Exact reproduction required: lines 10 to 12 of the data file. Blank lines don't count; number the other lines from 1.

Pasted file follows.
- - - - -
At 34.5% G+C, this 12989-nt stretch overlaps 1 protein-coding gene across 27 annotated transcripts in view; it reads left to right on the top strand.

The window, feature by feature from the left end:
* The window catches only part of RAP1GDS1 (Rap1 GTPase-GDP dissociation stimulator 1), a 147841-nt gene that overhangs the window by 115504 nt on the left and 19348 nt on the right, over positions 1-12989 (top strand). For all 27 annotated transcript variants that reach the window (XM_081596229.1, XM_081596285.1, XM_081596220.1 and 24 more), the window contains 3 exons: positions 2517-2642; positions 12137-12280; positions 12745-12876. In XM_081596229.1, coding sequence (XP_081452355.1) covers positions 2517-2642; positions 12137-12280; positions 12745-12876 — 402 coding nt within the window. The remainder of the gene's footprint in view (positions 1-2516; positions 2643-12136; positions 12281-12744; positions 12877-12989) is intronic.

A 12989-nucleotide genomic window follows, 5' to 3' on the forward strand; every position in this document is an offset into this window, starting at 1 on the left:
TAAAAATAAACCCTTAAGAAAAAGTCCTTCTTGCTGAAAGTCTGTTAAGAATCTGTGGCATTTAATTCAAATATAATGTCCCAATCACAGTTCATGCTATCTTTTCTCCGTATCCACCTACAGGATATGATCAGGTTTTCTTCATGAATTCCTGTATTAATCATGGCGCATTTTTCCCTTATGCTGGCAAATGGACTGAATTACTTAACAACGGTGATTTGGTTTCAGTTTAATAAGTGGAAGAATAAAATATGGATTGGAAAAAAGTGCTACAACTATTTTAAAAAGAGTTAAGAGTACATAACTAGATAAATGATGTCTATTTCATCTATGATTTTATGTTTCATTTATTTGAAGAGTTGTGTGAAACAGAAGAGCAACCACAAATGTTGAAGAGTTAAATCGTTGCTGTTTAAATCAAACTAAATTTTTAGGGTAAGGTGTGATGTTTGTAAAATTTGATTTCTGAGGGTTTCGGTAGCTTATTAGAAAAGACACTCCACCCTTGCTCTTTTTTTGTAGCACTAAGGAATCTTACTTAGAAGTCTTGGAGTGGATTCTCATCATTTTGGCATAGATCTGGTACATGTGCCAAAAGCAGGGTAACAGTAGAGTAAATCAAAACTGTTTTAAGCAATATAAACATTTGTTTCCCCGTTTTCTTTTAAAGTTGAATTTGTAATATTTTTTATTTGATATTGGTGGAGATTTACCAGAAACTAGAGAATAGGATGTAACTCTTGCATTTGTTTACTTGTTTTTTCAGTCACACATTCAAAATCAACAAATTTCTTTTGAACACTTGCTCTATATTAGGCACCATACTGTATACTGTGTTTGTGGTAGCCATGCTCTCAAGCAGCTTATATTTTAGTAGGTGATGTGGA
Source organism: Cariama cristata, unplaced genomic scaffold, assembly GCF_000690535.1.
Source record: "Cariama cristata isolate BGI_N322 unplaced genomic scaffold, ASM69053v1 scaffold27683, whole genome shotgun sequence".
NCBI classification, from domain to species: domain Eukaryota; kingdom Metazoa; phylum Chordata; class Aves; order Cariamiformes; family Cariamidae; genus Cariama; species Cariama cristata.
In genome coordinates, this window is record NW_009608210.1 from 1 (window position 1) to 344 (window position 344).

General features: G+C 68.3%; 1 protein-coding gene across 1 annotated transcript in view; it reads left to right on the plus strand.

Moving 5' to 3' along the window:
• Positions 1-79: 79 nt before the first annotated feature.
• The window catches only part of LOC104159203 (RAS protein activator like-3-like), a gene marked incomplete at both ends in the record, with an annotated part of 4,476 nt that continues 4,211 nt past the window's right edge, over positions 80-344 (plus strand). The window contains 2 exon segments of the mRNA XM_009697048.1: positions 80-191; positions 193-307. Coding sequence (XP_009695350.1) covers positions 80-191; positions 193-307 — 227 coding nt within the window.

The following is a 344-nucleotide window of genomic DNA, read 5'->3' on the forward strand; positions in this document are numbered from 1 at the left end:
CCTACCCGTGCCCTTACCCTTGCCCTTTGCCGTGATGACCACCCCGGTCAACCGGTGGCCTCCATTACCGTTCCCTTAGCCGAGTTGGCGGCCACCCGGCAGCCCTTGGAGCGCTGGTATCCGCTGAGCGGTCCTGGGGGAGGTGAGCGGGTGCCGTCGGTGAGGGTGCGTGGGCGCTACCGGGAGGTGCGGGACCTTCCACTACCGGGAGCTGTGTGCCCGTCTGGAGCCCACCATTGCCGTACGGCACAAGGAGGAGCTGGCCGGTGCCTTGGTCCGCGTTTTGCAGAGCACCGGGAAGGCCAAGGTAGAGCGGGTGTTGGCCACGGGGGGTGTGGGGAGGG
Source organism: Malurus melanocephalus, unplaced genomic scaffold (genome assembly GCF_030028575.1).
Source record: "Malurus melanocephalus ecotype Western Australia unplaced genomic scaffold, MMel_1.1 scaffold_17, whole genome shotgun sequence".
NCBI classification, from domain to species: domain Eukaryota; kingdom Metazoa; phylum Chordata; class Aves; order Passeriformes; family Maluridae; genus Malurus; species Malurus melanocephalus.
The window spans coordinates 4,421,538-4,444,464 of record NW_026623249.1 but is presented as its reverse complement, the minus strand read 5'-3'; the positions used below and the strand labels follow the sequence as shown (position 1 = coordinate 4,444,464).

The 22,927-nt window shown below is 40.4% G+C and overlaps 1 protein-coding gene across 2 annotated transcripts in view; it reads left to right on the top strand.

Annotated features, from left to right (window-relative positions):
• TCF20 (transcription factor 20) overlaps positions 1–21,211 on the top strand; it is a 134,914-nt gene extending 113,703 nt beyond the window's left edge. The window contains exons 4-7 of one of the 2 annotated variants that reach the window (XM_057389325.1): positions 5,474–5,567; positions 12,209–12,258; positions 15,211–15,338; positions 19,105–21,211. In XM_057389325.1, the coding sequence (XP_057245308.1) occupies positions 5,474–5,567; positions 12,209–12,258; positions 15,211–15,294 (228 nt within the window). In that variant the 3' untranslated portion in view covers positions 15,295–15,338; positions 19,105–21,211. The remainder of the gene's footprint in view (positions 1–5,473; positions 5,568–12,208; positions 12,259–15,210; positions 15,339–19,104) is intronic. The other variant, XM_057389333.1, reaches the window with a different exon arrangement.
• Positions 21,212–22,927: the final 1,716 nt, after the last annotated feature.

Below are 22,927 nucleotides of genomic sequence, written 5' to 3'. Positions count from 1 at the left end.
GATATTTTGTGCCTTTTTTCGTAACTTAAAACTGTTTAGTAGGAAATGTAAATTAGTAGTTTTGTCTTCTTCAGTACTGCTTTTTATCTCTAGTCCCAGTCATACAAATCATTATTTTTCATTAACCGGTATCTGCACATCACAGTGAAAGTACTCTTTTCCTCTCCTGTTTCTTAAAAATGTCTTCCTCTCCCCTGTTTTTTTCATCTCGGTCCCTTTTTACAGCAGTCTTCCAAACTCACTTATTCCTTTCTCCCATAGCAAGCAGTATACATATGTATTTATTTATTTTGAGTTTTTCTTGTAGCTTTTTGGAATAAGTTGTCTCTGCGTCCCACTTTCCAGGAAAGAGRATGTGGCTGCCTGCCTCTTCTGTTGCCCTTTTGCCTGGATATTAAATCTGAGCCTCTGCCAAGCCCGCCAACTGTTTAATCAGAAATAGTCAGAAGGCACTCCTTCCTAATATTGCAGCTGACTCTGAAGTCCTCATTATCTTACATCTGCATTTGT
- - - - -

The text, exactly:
General features: G+C 68.3%; 1 protein-coding gene across 1 annotated transcript in view; it reads left to right on the plus strand.

Moving 5' to 3' along the window:
• Positions 1-79: 79 nt before the first annotated feature.